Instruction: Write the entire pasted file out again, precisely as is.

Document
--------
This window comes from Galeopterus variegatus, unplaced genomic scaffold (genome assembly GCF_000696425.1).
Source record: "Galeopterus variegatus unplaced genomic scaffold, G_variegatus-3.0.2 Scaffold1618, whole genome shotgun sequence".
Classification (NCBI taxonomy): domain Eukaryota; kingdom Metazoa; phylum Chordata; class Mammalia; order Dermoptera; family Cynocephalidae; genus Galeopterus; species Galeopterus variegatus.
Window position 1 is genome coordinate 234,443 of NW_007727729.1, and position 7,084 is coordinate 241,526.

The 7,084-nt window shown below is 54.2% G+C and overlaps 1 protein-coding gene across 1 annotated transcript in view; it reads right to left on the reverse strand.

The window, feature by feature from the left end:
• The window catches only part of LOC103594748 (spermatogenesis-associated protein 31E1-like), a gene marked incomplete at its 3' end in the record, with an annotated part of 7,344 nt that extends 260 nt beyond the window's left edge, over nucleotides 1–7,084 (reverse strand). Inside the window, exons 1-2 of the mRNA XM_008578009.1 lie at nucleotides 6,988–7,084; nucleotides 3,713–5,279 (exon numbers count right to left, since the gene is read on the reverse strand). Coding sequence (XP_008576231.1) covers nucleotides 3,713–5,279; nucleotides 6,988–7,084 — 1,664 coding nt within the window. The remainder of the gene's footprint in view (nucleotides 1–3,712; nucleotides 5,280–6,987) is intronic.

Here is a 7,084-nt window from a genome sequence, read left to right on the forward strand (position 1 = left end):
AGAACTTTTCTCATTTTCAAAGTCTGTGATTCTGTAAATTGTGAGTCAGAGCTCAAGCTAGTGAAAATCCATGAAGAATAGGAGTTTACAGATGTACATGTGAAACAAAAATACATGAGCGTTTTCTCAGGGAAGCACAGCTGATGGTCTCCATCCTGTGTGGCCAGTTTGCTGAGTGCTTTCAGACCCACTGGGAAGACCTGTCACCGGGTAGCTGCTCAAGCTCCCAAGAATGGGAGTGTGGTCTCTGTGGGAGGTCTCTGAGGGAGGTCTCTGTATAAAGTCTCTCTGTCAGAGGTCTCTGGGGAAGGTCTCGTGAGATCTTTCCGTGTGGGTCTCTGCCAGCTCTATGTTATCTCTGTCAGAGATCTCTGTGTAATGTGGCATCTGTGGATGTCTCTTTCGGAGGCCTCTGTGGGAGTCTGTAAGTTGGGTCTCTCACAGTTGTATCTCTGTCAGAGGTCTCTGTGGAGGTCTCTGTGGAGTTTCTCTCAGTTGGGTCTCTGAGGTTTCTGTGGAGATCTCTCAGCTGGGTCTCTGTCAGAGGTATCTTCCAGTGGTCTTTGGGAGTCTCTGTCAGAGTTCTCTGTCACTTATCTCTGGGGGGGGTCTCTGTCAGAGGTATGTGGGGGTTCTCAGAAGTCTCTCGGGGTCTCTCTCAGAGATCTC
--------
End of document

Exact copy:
This window comes from Galeopterus variegatus, unplaced genomic scaffold (genome assembly GCF_000696425.1).
Source record: "Galeopterus variegatus unplaced genomic scaffold, G_variegatus-3.0.2 Scaffold1618, whole genome shotgun sequence".
Classification (NCBI taxonomy): domain Eukaryota; kingdom Metazoa; phylum Chordata; class Mammalia; order Dermoptera; family Cynocephalidae; genus Galeopterus; species Galeopterus variegatus.
Window position 1 is genome coordinate 234,443 of NW_007727729.1, and position 7,084 is coordinate 241,526.

The 7,084-nt window shown below is 54.2% G+C and overlaps 1 protein-coding gene across 1 annotated transcript in view; it reads right to left on the reverse strand.

The window, feature by feature from the left end:
• The window catches only part of LOC103594748 (spermatogenesis-associated protein 31E1-like), a gene marked incomplete at its 3' end in the record, with an annotated part of 7,344 nt that extends 260 nt beyond the window's left edge, over nucleotides 1–7,084 (reverse strand). Inside the window, exons 1-2 of the mRNA XM_008578009.1 lie at nucleotides 6,988–7,084; nucleotides 3,713–5,279 (exon numbers count right to left, since the gene is read on the reverse strand). Coding sequence (XP_008576231.1) covers nucleotides 3,713–5,279; nucleotides 6,988–7,084 — 1,664 coding nt within the window. The remainder of the gene's footprint in view (nucleotides 1–3,712; nucleotides 5,280–6,987) is intronic.

Here is a 7,084-nt window from a genome sequence, read left to right on the forward strand (position 1 = left end):
AGAACTTTTCTCATTTTCAAAGTCTGTGATTCTGTAAATTGTGAGTCAGAGCTCAAGCTAGTGAAAATCCATGAAGAATAGGAGTTTACAGATGTACATGTGAAACAAAAATACATGAGCGTTTTCTCAGGGAAGCACAGCTGATGGTCTCCATCCTGTGTGGCCAGTTTGCTGAGTGCTTTCAGACCCACTGGGAAGACCTGTCACCGGGTAGCTGCTCAAGCTCCCAAGAATGGGAGTGTGGTCTCTGTGGGAGGTCTCTGAGGGAGGTCTCTGTATAAAGTCTCTCTGTCAGAGGTCTCTGGGGAAGGTCTCGTGAGATCTTTCCGTGTGGGTCTCTGCCAGCTCTATGTTATCTCTGTCAGAGATCTCTGTGTAATGTGGCATCTGTGGATGTCTCTTTCGGAGGCCTCTGTGGGAGTCTGTAAGTTGGGTCTCTCACAGTTGTATCTCTGTCAGAGGTCTCTGTGGAGGTCTCTGTGGAGTTTCTCTCAGTTGGGTCTCTGAGGTTTCTGTGGAGATCTCTCAGCTGGGTCTCTGTCAGAGGTATCTTCCAGTGGTCTTTGGGAGTCTCTGTCAGAGTTCTCTGTCACTTATCTCTGGGGGGGGTCTCTGTCAGAGGTATGTGGGGGTTCTCAGAAGTCTCTCGGGGTCTCTCTCAGAGATCTC